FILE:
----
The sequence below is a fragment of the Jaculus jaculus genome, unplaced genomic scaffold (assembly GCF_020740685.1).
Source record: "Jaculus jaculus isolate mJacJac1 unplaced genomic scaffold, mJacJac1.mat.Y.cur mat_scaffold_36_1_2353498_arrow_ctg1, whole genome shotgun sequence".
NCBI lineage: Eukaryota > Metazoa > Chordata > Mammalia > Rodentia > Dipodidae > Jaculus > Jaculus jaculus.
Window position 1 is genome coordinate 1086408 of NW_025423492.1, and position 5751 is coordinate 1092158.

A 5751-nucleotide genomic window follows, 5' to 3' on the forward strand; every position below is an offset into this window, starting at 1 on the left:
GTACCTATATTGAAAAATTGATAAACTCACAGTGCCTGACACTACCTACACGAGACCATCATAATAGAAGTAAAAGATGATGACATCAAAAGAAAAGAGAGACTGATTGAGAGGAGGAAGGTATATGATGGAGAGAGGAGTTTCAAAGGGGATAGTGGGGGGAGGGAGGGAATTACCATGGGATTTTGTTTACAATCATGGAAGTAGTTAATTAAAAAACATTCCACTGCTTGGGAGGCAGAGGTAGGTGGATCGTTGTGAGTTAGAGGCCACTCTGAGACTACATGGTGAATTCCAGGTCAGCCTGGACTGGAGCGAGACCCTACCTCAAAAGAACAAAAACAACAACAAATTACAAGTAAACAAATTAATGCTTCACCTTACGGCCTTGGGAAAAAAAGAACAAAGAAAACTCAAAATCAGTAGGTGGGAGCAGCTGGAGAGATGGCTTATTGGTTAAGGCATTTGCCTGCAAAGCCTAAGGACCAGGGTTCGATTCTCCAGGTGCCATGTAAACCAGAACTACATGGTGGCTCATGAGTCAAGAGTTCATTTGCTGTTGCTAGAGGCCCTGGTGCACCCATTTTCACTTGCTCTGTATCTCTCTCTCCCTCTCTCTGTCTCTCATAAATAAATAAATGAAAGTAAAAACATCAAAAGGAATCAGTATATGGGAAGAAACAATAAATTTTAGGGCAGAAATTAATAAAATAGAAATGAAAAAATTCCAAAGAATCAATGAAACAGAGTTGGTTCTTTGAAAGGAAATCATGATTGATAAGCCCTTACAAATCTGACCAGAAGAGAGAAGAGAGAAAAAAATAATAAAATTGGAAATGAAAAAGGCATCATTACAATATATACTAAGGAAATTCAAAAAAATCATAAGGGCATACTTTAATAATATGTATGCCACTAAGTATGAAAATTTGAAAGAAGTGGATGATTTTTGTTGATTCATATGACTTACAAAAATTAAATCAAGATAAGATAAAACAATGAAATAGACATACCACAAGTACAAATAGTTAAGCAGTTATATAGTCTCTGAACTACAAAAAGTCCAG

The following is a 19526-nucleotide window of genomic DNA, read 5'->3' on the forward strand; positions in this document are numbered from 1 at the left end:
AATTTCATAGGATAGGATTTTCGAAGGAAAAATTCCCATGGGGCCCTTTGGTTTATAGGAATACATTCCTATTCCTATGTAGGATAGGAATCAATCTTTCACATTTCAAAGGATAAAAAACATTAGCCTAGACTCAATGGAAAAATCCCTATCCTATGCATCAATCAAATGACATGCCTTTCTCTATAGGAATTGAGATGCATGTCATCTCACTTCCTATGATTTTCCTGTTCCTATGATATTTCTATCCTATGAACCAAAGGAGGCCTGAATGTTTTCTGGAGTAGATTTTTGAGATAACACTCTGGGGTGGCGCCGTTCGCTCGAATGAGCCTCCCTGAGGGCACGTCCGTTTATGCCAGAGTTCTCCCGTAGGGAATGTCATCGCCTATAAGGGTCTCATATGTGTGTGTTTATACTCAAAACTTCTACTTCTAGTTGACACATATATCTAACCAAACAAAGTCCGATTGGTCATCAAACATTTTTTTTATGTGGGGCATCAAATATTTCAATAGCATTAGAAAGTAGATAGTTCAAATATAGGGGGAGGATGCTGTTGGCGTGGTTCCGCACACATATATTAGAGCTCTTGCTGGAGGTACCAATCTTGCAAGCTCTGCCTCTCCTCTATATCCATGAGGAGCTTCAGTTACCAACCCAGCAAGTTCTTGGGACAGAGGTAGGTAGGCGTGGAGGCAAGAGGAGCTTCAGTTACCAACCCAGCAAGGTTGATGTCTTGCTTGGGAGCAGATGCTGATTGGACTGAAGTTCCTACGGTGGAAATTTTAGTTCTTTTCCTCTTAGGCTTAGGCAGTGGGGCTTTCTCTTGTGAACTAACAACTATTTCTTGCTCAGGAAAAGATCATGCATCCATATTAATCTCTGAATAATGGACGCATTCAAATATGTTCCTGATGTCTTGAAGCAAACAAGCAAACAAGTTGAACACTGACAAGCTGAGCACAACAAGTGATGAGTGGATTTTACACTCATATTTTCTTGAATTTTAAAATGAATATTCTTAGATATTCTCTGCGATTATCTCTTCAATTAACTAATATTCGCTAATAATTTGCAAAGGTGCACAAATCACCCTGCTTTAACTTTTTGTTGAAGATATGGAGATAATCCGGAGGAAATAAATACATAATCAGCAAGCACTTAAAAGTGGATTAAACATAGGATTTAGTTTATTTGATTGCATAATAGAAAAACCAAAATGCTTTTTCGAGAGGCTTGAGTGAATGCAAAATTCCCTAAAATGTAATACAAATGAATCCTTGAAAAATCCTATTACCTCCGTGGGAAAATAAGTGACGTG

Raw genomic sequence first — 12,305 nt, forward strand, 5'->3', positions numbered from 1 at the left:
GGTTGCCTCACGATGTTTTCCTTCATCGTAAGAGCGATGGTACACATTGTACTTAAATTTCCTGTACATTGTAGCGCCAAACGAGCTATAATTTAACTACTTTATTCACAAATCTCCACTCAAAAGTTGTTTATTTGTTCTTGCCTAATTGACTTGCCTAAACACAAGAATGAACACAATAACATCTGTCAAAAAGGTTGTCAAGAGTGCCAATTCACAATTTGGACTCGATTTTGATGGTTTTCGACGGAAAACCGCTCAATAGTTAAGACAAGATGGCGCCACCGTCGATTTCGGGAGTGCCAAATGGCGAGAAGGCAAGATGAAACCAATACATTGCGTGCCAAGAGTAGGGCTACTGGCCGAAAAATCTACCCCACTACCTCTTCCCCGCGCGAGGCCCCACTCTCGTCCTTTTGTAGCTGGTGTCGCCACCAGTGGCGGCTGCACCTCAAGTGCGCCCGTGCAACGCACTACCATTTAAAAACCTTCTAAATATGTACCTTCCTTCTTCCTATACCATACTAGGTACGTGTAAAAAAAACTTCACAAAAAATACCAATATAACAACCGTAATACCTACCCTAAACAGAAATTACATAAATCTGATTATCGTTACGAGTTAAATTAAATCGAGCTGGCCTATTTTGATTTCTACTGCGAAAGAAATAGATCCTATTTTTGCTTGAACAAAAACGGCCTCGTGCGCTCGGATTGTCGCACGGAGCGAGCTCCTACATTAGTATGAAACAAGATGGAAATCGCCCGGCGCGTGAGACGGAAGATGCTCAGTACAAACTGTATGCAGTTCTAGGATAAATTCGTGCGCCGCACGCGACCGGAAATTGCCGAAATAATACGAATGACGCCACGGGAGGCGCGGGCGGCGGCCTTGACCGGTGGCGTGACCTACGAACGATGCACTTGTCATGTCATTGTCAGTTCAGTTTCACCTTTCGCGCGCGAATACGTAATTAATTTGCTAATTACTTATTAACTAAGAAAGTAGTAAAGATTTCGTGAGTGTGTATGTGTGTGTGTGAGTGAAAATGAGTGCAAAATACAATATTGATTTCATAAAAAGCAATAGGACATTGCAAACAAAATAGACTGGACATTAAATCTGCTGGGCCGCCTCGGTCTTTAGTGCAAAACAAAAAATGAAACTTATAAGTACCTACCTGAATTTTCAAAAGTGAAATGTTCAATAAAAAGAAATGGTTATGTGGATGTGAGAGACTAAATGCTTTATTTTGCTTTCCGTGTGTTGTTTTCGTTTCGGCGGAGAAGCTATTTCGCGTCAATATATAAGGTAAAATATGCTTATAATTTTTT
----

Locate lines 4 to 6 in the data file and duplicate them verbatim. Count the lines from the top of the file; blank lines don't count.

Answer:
Window position 1 is genome coordinate 1086408 of NW_025423492.1, and position 5751 is coordinate 1092158.

A 5751-nucleotide genomic window follows, 5' to 3' on the forward strand; every position below is an offset into this window, starting at 1 on the left:
GTACCTATATTGAAAAATTGATAAACTCACAGTGCCTGACACTACCTACACGAGACCATCATAATAGAAGTAAAAGATGATGACATCAAAAGAAAAGAGAGACTGATTGAGAGGAGGAAGGTATATGATGGAGAGAGGAGTTTCAAAGGGGATAGTGGGGGGAGGGAGGGAATTACCATGGGATTTTGTTTACAATCATGGAAGTAGTTAATTAAAAAACATTCCACTGCTTGGGAGGCAGAGGTAGGTGGATCGTTGTGAGTTAGAGGCCACTCTGAGACTACATGGTGAATTCCAGGTCAGCCTGGACTGGAGCGAGACCCTACCTCAAAAGAACAAAAACAACAACAAATTACAAGTAAACAAATTAATGCTTCACCTTACGGCCTTGGGAAAAAAAGAACAAAGAAAACTCAAAATCAGTAGGTGGGAGCAGCTGGAGAGATGGCTTATTGGTTAAGGCATTTGCCTGCAAAGCCTAAGGACCAGGGTTCGATTCTCCAGGTGCCATGTAAACCAGAACTACATGGTGGCTCATGAGTCAAGAGTTCATTTGCTGTTGCTAGAGGCCCTGGTGCACCCATTTTCACTTGCTCTGTATCTCTCTCTCCCTCTCTCTGTCTCTCATAAATAAATAAATGAAAGTAAAAACATCAAAAGGAATCAGTATATGGGAAGAAACAATAAATTTTAGGGCAGAAATTAATAAAATAGAAATGAAAAAATTCCAAAGAATCAATGAAACAGAGTTGGTTCTTTGAAAGGAAATCATGATTGATAAGCCCTTACAAATCTGACCAGAAGAGAGAAGAGAGAAAAAAATAATAAAATTGGAAATGAAAAAGGCATCATTACAATATATACTAAGGAAATTCAAAAAAATCATAAGGGCATACTTTAATAATATGTATGCCACTAAGTATGAAAATTTGAAAGAAGTGGATGATTTTTGTTGATTCATATGACTTACAAAAATTAAATCAAGATAAGATAAAACAATGAAATAGACATACCACAAGTACAAATAGTTAAGCAGTTATATAGTCTCTGAACTACAAAAAGTCCAG